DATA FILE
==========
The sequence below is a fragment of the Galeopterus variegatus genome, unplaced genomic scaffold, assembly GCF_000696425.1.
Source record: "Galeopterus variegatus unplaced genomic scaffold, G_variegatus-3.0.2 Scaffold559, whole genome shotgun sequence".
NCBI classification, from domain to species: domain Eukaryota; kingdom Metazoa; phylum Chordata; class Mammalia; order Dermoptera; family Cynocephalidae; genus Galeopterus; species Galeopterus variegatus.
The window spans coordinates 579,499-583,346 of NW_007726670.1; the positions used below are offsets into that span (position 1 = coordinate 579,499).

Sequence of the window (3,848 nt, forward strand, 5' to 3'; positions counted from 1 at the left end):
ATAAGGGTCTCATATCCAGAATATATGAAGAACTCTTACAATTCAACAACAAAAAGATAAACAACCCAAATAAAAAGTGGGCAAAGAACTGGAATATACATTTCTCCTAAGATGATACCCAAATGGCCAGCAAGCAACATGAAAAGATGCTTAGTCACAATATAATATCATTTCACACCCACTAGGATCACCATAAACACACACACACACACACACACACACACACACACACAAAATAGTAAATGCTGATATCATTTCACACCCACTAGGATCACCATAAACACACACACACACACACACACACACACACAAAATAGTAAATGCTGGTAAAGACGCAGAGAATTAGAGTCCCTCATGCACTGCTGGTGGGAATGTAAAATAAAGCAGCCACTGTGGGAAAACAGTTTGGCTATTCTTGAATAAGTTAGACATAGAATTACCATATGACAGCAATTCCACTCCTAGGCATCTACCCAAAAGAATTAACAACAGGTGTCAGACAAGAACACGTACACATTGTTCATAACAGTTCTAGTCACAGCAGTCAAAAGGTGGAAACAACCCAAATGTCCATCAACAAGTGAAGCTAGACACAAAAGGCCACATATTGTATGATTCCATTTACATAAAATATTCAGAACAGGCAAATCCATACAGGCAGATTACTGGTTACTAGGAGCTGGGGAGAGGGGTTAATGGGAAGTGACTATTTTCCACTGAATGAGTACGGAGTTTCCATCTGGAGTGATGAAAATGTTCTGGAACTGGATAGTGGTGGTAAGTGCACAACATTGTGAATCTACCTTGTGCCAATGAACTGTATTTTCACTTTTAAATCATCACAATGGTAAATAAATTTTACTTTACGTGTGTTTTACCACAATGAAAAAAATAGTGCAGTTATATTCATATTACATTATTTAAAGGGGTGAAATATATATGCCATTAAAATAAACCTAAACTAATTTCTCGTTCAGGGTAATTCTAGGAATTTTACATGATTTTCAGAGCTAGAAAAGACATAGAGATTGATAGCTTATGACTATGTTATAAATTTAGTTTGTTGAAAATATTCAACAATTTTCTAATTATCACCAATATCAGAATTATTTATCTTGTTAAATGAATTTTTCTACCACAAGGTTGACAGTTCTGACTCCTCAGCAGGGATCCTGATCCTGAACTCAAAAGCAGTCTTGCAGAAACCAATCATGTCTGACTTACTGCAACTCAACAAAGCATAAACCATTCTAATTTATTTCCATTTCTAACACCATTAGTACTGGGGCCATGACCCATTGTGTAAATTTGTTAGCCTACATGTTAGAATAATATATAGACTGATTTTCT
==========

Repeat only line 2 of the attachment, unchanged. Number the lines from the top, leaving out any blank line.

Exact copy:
Source record: "Galeopterus variegatus unplaced genomic scaffold, G_variegatus-3.0.2 Scaffold559, whole genome shotgun sequence".